• Deleted user 26 April 2013 10:57:08

    The only component that gets sacrificed is the +150 GPU, and the wisdom around here suggests that replacing them at the same rate as their short warranties is the optimum strategy. In life the general consensus is build with strong foundations. It is good advice.
  • RobTheBuilder 26 Apr 2013 10:59:10 6,735 posts
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    @vizzini But a CPU bottleneck is unlikely to be an issue unless using top of the range cards in Sli, and even then an i5 at 4ghz is hardly likely to be dragging it down at all.

    For a 4-5 year span of gaming, this CPU is more than adequate for high performance. The slightly faster board is an option, but I would only go for it if the budget allows doing so without lowering the spec of any other components.
  • RobTheBuilder 26 Apr 2013 11:00:31 6,735 posts
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    @vizzini Agreed. But given the expected use time of the machine, I don't think it's fair to say that the top spec i5 is a weak foundation.

    We are arguing about a very strong foundation versus a more expensive very strong foundation.
  • Deleted user 26 April 2013 11:09:10

    No I disagree. We are talking about an LGA1155 product that was an intentionally retrograded design of the chipset features used for LGA1366/LGA2011 socketed boards. Much like the Celerons were Pentium class fabricated chips that failed QA and then had certain circuitry removed(with an acid process) to make a throwaway market at a lower price point.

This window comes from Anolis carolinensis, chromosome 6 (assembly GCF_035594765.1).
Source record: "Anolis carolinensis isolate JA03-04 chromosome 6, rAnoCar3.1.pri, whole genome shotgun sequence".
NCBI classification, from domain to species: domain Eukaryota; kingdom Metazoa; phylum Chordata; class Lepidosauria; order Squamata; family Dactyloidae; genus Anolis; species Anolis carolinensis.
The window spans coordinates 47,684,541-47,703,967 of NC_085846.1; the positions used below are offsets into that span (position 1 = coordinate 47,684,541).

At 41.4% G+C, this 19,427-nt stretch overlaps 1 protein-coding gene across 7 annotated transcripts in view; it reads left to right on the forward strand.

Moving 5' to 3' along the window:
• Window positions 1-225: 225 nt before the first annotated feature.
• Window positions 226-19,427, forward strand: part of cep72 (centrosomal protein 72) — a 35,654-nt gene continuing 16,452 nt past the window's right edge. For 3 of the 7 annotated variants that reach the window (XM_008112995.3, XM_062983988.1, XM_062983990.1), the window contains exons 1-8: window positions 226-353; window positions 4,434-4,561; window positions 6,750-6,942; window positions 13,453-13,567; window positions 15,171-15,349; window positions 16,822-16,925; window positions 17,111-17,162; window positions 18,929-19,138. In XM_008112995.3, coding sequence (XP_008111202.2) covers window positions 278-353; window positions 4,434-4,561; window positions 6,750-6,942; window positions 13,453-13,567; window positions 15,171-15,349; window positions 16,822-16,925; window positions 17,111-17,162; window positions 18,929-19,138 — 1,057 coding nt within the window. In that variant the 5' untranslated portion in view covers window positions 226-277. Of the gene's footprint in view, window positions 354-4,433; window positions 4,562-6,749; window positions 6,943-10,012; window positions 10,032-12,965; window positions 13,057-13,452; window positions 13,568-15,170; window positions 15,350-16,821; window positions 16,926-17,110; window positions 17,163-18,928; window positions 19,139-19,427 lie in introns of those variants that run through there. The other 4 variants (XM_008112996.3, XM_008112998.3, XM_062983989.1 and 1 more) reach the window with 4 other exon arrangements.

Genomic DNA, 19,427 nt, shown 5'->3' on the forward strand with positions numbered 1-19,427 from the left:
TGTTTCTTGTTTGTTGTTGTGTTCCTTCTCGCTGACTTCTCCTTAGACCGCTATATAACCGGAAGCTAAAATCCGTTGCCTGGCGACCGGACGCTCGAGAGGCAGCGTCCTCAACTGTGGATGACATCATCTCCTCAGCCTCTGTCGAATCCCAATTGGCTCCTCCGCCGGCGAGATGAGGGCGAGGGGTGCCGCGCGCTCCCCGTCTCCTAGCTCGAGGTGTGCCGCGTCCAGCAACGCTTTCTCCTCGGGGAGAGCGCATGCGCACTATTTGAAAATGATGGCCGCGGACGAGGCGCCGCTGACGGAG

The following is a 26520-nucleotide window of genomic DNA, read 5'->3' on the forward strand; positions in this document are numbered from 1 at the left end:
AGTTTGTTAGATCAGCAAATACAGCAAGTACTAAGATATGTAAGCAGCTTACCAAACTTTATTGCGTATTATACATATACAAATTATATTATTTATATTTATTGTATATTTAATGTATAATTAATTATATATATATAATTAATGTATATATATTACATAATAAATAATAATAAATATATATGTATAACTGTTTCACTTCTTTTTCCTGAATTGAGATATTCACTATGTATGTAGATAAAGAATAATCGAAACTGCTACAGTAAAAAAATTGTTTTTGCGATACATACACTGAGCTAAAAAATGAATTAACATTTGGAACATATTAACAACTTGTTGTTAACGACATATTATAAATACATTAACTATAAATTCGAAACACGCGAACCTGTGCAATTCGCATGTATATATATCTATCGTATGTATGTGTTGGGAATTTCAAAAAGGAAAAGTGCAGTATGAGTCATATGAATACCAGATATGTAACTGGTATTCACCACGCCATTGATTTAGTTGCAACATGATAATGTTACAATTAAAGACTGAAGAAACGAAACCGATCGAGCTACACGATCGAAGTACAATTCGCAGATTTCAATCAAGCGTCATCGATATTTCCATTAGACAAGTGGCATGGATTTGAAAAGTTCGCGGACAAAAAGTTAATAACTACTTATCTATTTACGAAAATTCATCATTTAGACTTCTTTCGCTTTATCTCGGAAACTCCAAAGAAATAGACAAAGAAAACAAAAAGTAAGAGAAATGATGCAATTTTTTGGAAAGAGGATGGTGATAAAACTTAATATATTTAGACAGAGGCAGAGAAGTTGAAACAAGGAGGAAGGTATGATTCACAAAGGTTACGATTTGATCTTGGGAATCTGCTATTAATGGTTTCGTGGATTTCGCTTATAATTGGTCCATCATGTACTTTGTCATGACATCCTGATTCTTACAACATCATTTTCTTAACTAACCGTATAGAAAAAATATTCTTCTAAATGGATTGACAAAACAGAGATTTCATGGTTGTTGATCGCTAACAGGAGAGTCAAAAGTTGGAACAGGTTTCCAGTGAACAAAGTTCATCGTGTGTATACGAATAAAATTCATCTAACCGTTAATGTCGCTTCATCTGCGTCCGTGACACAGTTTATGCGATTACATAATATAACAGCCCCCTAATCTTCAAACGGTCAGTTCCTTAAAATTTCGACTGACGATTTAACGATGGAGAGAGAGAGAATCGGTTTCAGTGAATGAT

Retrograded designs are not strong foundations.

    And CPU's L1 and L2 caches sizes always make a difference to throughput. I also believe you can put atleast one Xeon in the some of the LGA1366 boards that will raise the memory bandwidth 1.5x(25GB/s → 38GB/s iirc),
  • Widge Moderator 26 Apr 2013 11:09:17 13,848 posts
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    I've generally found the "best bang for buck" processors tend to do the job nicely. A few years down the line, a new technology will always pop up that breaks down the barriers, with the new midrange stuff eclipsing the upper tier expensive range of before.

    Keep in that range and you'll always be fine, with one or two compromises on the ridiculous spec pushing games.

    On that front, I am quite glad that I have gone to front room gaming. The biggest challenges to my setup have come through monitor upgrades. Going 4:3 to 16:9, getting 16:9 up to 1080p resolution. Now I'll be locked on that and my cards will only ever be asked to do "so" much.
  • Dirtbox 26 Apr 2013 11:11:33 88,369 posts
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    There are still plenty of gamers using original dual cores without significant enough problems to warrant a full upgrade, too much emphasis is placed on the CPU whereas the requirement for a high end CPU is pretty much non-existent in gaming.

    Edited by Dirtbox at 11:14:35 26-04-2013
  • RobTheBuilder 26 Apr 2013 11:12:37 6,735 posts
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    @vizzini I see your principle, but I still think calling a top of the line i5 a weak foundation is wrong.